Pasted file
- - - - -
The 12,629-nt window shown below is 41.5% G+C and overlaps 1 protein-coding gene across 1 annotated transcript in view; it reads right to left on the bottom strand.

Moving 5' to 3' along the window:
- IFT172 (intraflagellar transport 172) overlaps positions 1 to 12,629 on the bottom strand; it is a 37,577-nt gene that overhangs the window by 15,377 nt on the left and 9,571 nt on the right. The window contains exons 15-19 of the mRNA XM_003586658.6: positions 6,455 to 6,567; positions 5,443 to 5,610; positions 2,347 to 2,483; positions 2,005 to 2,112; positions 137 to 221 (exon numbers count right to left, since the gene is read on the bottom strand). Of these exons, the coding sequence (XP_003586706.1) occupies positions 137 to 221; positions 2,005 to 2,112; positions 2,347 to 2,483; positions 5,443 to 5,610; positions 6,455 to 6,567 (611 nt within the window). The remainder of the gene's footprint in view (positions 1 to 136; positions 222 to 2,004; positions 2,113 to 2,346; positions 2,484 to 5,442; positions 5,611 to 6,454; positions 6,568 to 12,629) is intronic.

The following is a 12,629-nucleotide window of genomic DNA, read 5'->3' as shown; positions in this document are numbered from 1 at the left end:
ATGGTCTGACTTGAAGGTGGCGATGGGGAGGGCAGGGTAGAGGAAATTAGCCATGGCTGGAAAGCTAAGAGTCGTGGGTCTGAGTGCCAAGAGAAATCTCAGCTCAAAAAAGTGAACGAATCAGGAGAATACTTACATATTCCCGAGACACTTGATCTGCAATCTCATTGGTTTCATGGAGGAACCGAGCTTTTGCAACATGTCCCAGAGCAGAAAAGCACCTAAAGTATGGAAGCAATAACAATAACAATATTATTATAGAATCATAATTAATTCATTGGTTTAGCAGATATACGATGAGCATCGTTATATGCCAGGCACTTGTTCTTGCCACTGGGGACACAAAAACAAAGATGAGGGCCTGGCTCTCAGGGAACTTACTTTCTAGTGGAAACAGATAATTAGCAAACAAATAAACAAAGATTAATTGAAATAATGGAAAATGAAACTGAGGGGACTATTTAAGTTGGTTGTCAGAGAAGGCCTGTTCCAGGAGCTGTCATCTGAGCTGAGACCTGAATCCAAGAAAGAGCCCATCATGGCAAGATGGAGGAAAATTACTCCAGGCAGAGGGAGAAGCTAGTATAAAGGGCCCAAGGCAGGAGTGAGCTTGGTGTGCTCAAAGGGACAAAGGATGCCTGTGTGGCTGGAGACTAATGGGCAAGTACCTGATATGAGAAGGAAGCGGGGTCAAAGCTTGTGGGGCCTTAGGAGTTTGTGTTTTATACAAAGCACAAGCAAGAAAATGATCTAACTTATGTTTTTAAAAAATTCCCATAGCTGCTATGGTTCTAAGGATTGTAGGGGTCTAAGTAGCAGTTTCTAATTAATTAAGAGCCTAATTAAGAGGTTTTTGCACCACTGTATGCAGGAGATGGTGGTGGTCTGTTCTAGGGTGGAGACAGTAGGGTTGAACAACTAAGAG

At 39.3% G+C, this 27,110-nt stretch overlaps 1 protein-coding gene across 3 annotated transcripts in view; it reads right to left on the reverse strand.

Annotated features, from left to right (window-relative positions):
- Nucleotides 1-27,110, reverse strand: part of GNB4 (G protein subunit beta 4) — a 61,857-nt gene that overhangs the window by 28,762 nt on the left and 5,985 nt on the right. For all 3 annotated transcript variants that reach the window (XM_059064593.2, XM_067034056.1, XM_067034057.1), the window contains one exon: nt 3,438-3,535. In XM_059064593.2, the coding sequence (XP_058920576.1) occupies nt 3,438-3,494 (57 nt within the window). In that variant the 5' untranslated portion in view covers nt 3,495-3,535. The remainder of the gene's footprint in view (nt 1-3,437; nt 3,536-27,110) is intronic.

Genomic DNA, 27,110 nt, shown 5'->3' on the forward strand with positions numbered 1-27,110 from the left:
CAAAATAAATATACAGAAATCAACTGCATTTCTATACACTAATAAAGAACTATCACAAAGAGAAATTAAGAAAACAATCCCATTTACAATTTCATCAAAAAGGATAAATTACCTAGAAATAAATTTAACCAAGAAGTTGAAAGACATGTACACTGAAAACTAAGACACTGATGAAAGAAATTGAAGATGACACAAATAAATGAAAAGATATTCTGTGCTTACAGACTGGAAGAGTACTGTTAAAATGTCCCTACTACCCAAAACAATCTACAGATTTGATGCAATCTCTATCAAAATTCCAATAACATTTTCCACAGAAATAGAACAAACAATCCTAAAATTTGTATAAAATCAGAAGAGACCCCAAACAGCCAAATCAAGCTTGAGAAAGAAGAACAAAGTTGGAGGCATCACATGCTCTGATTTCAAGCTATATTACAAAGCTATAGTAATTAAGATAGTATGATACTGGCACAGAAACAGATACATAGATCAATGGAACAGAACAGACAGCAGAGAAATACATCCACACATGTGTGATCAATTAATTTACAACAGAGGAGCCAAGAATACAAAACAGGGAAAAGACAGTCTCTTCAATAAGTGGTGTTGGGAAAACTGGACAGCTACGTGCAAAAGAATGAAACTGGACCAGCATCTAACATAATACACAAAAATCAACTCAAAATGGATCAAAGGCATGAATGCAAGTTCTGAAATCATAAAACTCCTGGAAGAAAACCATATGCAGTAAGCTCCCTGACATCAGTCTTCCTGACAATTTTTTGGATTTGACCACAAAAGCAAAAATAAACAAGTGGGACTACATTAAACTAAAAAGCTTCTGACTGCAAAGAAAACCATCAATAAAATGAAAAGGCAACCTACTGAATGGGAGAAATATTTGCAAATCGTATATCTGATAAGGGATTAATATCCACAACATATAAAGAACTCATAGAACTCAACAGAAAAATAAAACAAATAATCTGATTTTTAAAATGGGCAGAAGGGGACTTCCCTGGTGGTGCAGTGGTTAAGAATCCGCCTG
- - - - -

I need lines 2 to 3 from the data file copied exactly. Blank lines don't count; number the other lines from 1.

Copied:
Moving 5' to 3' along the window:
- IFT172 (intraflagellar transport 172) overlaps positions 1 to 12,629 on the bottom strand; it is a 37,577-nt gene that overhangs the window by 15,377 nt on the left and 9,571 nt on the right. The window contains exons 15-19 of the mRNA XM_003586658.6: positions 6,455 to 6,567; positions 5,443 to 5,610; positions 2,347 to 2,483; positions 2,005 to 2,112; positions 137 to 221 (exon numbers count right to left, since the gene is read on the bottom strand). Of these exons, the coding sequence (XP_003586706.1) occupies positions 137 to 221; positions 2,005 to 2,112; positions 2,347 to 2,483; positions 5,443 to 5,610; positions 6,455 to 6,567 (611 nt within the window). The remainder of the gene's footprint in view (positions 1 to 136; positions 222 to 2,004; positions 2,113 to 2,346; positions 2,484 to 5,442; positions 5,611 to 6,454; positions 6,568 to 12,629) is intronic.